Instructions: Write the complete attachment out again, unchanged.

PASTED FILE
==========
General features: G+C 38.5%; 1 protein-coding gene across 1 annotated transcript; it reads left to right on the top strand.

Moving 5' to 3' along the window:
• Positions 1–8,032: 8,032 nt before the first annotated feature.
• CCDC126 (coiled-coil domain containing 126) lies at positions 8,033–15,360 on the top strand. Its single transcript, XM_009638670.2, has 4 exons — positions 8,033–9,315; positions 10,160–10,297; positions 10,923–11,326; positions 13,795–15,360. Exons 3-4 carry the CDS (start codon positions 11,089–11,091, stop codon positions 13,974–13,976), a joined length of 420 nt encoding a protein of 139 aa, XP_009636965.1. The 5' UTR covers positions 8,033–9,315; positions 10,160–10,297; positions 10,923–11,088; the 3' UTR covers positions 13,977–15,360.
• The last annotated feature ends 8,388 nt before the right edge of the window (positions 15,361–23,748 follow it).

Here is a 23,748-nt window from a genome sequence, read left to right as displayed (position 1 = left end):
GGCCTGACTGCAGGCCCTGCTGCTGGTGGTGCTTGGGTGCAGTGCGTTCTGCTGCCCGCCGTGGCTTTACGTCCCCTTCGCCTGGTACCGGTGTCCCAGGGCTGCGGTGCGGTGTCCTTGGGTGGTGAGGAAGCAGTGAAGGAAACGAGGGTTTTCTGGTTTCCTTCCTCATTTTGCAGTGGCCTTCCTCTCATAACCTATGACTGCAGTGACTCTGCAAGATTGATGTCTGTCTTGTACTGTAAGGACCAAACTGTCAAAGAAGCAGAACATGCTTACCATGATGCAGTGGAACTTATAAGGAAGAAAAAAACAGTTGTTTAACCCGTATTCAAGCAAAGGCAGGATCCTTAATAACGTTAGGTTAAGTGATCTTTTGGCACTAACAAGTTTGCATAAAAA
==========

General features: G+C 38.5%; 1 protein-coding gene across 1 annotated transcript; it reads left to right on the top strand.

Moving 5' to 3' along the window:
• Positions 1–8,032: 8,032 nt before the first annotated feature.
• CCDC126 (coiled-coil domain containing 126) lies at positions 8,033–15,360 on the top strand. Its single transcript, XM_009638670.2, has 4 exons — positions 8,033–9,315; positions 10,160–10,297; positions 10,923–11,326; positions 13,795–15,360. Exons 3-4 carry the CDS (start codon positions 11,089–11,091, stop codon positions 13,974–13,976), a joined length of 420 nt encoding a protein of 139 aa, XP_009636965.1. The 5' UTR covers positions 8,033–9,315; positions 10,160–10,297; positions 10,923–11,088; the 3' UTR covers positions 13,977–15,360.
• The last annotated feature ends 8,388 nt before the right edge of the window (positions 15,361–23,748 follow it).

Here is a 23,748-nt window from a genome sequence, read left to right as displayed (position 1 = left end):
GGCCTGACTGCAGGCCCTGCTGCTGGTGGTGCTTGGGTGCAGTGCGTTCTGCTGCCCGCCGTGGCTTTACGTCCCCTTCGCCTGGTACCGGTGTCCCAGGGCTGCGGTGCGGTGTCCTTGGGTGGTGAGGAAGCAGTGAAGGAAACGAGGGTTTTCTGGTTTCCTTCCTCATTTTGCAGTGGCCTTCCTCTCATAACCTATGACTGCAGTGACTCTGCAAGATTGATGTCTGTCTTGTACTGTAAGGACCAAACTGTCAAAGAAGCAGAACATGCTTACCATGATGCAGTGGAACTTATAAGGAAGAAAAAAACAGTTGTTTAACCCGTATTCAAGCAAAGGCAGGATCCTTAATAACGTTAGGTTAAGTGATCTTTTGGCACTAACAAGTTTGCATAAAAA